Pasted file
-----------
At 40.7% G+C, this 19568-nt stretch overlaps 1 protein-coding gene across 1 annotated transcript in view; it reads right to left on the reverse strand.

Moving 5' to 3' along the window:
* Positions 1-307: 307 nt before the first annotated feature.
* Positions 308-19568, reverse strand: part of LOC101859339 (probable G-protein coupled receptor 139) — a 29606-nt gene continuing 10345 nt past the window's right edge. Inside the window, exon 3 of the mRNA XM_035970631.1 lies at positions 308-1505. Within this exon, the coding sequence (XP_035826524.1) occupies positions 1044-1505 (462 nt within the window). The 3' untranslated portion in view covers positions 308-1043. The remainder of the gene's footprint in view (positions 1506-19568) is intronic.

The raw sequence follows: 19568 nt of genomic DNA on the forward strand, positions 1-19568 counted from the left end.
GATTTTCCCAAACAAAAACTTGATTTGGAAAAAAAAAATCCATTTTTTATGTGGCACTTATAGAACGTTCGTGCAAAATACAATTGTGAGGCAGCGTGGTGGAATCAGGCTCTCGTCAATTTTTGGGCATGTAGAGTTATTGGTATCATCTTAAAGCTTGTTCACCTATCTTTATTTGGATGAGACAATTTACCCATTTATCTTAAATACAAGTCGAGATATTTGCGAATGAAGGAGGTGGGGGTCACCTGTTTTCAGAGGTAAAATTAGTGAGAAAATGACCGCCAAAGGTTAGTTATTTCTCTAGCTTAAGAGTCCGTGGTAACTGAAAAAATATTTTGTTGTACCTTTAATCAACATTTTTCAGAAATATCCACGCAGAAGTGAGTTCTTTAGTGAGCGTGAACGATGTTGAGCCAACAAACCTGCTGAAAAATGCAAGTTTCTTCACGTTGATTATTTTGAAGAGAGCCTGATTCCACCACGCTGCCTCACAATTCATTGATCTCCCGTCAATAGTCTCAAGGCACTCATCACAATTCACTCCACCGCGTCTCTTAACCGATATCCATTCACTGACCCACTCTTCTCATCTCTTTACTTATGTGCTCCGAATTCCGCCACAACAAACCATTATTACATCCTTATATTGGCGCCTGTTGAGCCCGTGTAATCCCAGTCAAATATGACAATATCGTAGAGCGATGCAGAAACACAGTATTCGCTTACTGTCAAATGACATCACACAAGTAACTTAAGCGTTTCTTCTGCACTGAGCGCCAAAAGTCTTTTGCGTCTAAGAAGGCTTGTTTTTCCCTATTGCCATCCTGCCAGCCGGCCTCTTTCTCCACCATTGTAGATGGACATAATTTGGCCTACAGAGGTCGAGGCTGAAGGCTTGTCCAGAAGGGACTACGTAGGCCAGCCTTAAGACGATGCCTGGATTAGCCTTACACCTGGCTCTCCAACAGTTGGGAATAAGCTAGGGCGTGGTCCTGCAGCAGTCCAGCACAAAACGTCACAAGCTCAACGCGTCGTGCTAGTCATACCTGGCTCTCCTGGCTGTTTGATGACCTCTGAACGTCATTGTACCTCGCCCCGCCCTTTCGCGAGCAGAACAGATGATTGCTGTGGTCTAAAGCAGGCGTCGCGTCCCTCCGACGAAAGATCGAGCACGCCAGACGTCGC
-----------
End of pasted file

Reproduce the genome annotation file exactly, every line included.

At 40.7% G+C, this 19568-nt stretch overlaps 1 protein-coding gene across 1 annotated transcript in view; it reads right to left on the reverse strand.

Moving 5' to 3' along the window:
* Positions 1-307: 307 nt before the first annotated feature.
* Positions 308-19568, reverse strand: part of LOC101859339 (probable G-protein coupled receptor 139) — a 29606-nt gene continuing 10345 nt past the window's right edge. Inside the window, exon 3 of the mRNA XM_035970631.1 lies at positions 308-1505. Within this exon, the coding sequence (XP_035826524.1) occupies positions 1044-1505 (462 nt within the window). The 3' untranslated portion in view covers positions 308-1043. The remainder of the gene's footprint in view (positions 1506-19568) is intronic.

The raw sequence follows: 19568 nt of genomic DNA on the forward strand, positions 1-19568 counted from the left end.
GATTTTCCCAAACAAAAACTTGATTTGGAAAAAAAAAATCCATTTTTTATGTGGCACTTATAGAACGTTCGTGCAAAATACAATTGTGAGGCAGCGTGGTGGAATCAGGCTCTCGTCAATTTTTGGGCATGTAGAGTTATTGGTATCATCTTAAAGCTTGTTCACCTATCTTTATTTGGATGAGACAATTTACCCATTTATCTTAAATACAAGTCGAGATATTTGCGAATGAAGGAGGTGGGGGTCACCTGTTTTCAGAGGTAAAATTAGTGAGAAAATGACCGCCAAAGGTTAGTTATTTCTCTAGCTTAAGAGTCCGTGGTAACTGAAAAAATATTTTGTTGTACCTTTAATCAACATTTTTCAGAAATATCCACGCAGAAGTGAGTTCTTTAGTGAGCGTGAACGATGTTGAGCCAACAAACCTGCTGAAAAATGCAAGTTTCTTCACGTTGATTATTTTGAAGAGAGCCTGATTCCACCACGCTGCCTCACAATTCATTGATCTCCCGTCAATAGTCTCAAGGCACTCATCACAATTCACTCCACCGCGTCTCTTAACCGATATCCATTCACTGACCCACTCTTCTCATCTCTTTACTTATGTGCTCCGAATTCCGCCACAACAAACCATTATTACATCCTTATATTGGCGCCTGTTGAGCCCGTGTAATCCCAGTCAAATATGACAATATCGTAGAGCGATGCAGAAACACAGTATTCGCTTACTGTCAAATGACATCACACAAGTAACTTAAGCGTTTCTTCTGCACTGAGCGCCAAAAGTCTTTTGCGTCTAAGAAGGCTTGTTTTTCCCTATTGCCATCCTGCCAGCCGGCCTCTTTCTCCACCATTGTAGATGGACATAATTTGGCCTACAGAGGTCGAGGCTGAAGGCTTGTCCAGAAGGGACTACGTAGGCCAGCCTTAAGACGATGCCTGGATTAGCCTTACACCTGGCTCTCCAACAGTTGGGAATAAGCTAGGGCGTGGTCCTGCAGCAGTCCAGCACAAAACGTCACAAGCTCAACGCGTCGTGCTAGTCATACCTGGCTCTCCTGGCTGTTTGATGACCTCTGAACGTCATTGTACCTCGCCCCGCCCTTTCGCGAGCAGAACAGATGATTGCTGTGGTCTAAAGCAGGCGTCGCGTCCCTCCGACGAAAGATCGAGCACGCCAGACGTCGC